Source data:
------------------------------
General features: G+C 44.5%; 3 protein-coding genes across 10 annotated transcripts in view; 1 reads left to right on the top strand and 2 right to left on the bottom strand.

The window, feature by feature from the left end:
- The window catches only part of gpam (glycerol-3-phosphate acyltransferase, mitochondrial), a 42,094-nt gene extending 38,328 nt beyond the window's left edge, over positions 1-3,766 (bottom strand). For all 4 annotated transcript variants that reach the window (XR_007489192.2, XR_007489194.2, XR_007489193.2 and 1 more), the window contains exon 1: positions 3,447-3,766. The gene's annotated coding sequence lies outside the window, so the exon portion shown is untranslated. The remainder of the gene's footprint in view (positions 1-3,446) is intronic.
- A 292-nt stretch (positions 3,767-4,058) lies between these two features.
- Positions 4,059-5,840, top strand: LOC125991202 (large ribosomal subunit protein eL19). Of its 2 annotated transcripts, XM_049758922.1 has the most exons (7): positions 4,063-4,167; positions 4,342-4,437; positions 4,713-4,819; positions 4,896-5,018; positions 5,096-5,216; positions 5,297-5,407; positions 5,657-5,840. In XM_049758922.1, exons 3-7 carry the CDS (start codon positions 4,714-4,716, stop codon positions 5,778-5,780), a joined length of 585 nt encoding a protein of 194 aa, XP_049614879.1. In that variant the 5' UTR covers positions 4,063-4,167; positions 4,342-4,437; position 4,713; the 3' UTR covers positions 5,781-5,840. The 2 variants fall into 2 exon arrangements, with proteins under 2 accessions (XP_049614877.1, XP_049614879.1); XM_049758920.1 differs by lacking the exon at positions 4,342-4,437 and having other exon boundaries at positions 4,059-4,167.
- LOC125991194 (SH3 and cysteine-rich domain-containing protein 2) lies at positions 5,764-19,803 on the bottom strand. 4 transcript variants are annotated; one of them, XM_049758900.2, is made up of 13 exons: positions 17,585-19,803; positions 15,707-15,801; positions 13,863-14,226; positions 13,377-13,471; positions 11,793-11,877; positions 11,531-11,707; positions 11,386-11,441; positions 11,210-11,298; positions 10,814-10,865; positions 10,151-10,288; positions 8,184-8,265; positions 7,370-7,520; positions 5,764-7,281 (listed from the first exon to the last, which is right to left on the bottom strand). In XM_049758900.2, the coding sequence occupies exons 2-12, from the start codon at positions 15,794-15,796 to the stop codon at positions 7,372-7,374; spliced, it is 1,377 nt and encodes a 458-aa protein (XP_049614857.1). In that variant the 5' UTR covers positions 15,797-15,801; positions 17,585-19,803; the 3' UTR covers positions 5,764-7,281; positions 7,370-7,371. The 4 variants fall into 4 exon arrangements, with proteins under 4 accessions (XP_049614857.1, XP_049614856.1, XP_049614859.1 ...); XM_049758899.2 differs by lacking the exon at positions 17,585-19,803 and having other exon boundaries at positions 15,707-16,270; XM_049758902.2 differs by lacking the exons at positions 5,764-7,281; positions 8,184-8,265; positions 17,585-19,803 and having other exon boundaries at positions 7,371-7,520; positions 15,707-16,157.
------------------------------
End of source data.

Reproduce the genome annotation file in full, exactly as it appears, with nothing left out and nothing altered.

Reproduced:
General features: G+C 44.5%; 3 protein-coding genes across 10 annotated transcripts in view; 1 reads left to right on the top strand and 2 right to left on the bottom strand.

The window, feature by feature from the left end:
- The window catches only part of gpam (glycerol-3-phosphate acyltransferase, mitochondrial), a 42,094-nt gene extending 38,328 nt beyond the window's left edge, over positions 1-3,766 (bottom strand). For all 4 annotated transcript variants that reach the window (XR_007489192.2, XR_007489194.2, XR_007489193.2 and 1 more), the window contains exon 1: positions 3,447-3,766. The gene's annotated coding sequence lies outside the window, so the exon portion shown is untranslated. The remainder of the gene's footprint in view (positions 1-3,446) is intronic.
- A 292-nt stretch (positions 3,767-4,058) lies between these two features.
- Positions 4,059-5,840, top strand: LOC125991202 (large ribosomal subunit protein eL19). Of its 2 annotated transcripts, XM_049758922.1 has the most exons (7): positions 4,063-4,167; positions 4,342-4,437; positions 4,713-4,819; positions 4,896-5,018; positions 5,096-5,216; positions 5,297-5,407; positions 5,657-5,840. In XM_049758922.1, exons 3-7 carry the CDS (start codon positions 4,714-4,716, stop codon positions 5,778-5,780), a joined length of 585 nt encoding a protein of 194 aa, XP_049614879.1. In that variant the 5' UTR covers positions 4,063-4,167; positions 4,342-4,437; position 4,713; the 3' UTR covers positions 5,781-5,840. The 2 variants fall into 2 exon arrangements, with proteins under 2 accessions (XP_049614877.1, XP_049614879.1); XM_049758920.1 differs by lacking the exon at positions 4,342-4,437 and having other exon boundaries at positions 4,059-4,167.
- LOC125991194 (SH3 and cysteine-rich domain-containing protein 2) lies at positions 5,764-19,803 on the bottom strand. 4 transcript variants are annotated; one of them, XM_049758900.2, is made up of 13 exons: positions 17,585-19,803; positions 15,707-15,801; positions 13,863-14,226; positions 13,377-13,471; positions 11,793-11,877; positions 11,531-11,707; positions 11,386-11,441; positions 11,210-11,298; positions 10,814-10,865; positions 10,151-10,288; positions 8,184-8,265; positions 7,370-7,520; positions 5,764-7,281 (listed from the first exon to the last, which is right to left on the bottom strand). In XM_049758900.2, the coding sequence occupies exons 2-12, from the start codon at positions 15,794-15,796 to the stop codon at positions 7,372-7,374; spliced, it is 1,377 nt and encodes a 458-aa protein (XP_049614857.1). In that variant the 5' UTR covers positions 15,797-15,801; positions 17,585-19,803; the 3' UTR covers positions 5,764-7,281; positions 7,370-7,371. The 4 variants fall into 4 exon arrangements, with proteins under 4 accessions (XP_049614857.1, XP_049614856.1, XP_049614859.1 ...); XM_049758899.2 differs by lacking the exon at positions 17,585-19,803 and having other exon boundaries at positions 15,707-16,270; XM_049758902.2 differs by lacking the exons at positions 5,764-7,281; positions 8,184-8,265; positions 17,585-19,803 and having other exon boundaries at positions 7,371-7,520; positions 15,707-16,157.